Vegetarian diet and all its variations (f.e. vegan) provides you with plenty of health benefits, if done correctly. When on this diet, you need to pay extra attention to the following vitamins, minerals and microelements to avoid their deficiency: calcium, iron, zinc, iodine, vitamin B12, vitamin D, omega-3 fatty acids and sufficient amount of protein.
This post is about vitamin B12.
The role of B12 in the body
Vitamin B12 is needed for red blood cells formation, DNA synthesis, and homocysteine metabolism. It appears to be a cofactor involved in the production of nitric oxide, which has a direct relation to vascular and immune health. But even more important, vitamin B12 plays a key role in the development and function of brain and nerve cells.
Vitamin B12 deficiency may take years to develop in adults. This is because most of the B12 gets reabsorbed, thus conserving the body stores. Therefore, a regular consumption of adequate B12 is important to avoid deficiency that can go undetected for years. However, B12 deficiency in a long term is dangerous because it can cause IRREVERSIBLE damage of nervous system. You will notice that by mental issues (such as memory loss, changes in personality and mood), coordination problems (such as loss of control over your movements and muscles, incorrect sense of position), some visual disturbances and dizziness from sudden changes in blood pressure. And these are only a few examples of the consequences of B12 deficiency for your body.
Who is at greater risk of vitamin B12 deficiency?
Lacto-ovo-vegetarians may just fullfill the daily recommended intake (DRI), depending on their use of dairy products. As for vegans, they are at greater risk of vitamin B12 deficiency. Typically, the average dietary intake of vitamin B12 of vegans is far below the DRI.
In one way or the other, if you are on a plant-based diet, it would be wise to check your B12 status annually.
How to prevent vitamin B12 deficiency on a plant-based diet?
Avoiding B12 deficiency means taking care of your digestive system and eating/supplementing right.
Taking care of your digestive system
Digestive disorders (f.e. stomach flu, gluten sensitivity or celiac disease, inflammatory bowel disease, irritable bowel syndrome, constipation) can hurt the absorption of B12. Actually B12 deficiency is most probably caused by poor absorption rather than by poor intake. With that said, foods are still very important.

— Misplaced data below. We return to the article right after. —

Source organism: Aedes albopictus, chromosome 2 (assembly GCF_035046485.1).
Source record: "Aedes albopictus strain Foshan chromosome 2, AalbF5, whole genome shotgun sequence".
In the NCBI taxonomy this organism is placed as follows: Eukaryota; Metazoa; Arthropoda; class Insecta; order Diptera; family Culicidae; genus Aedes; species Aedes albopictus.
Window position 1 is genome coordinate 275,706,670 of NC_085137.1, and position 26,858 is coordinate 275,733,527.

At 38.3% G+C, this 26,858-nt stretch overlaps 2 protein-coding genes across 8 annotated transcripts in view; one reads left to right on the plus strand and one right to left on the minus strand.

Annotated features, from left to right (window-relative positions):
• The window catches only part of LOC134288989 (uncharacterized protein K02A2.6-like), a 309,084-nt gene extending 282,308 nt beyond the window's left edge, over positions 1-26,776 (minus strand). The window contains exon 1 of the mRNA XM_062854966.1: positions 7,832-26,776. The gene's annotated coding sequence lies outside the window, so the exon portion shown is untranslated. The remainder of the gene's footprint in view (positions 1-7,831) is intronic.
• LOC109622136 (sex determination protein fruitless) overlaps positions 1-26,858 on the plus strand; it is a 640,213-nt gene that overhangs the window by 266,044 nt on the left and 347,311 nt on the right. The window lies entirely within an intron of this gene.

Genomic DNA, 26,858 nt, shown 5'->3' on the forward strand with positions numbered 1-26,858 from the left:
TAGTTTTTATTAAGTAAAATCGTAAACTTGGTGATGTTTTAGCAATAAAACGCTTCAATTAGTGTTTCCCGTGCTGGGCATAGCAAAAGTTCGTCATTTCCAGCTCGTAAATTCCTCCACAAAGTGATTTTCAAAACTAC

It’s not a secret that the main sources of vitamin B12 are animal products. There are the exceptions, which are specific types of mushrooms (black trumpet, chanterelle, and shiitake) and algae (green or purple laver).
Vegans but also vegetarians can prevent vitamin B12 deficiency in 2 ways:
1. by using vitamin B12-fortified foods (such as fortified plant-based beverages, fortified breakfast cereals, fortified vegetarian meat analogs).
Unfortified plant foods such as fermented soy foods, leafy vegetables, mushrooms, and seaweeds don’t contain enough of active vitamin B12 to meet daily needs.
2. by supplementing with vitamin B12.
Daily needs can be adequately met in men and non-pregnant, non-lactating women by consuming a 500 µg B12 supplement at least 3 times a week. Vitamin B12 is well absorbed from either sub-lingual or chewable tablets. While the methylcobalamin is considered as more effective form of B12, its bioavailability is not superior to that of cyanocobalamin, which is the more stable and most commonly used form of B12 in fortified foods and many supplements.
Point of attention
Last, but not least, if you take medications, please consult your doctor as a number of medications can impair the absorption or utilization of B12.
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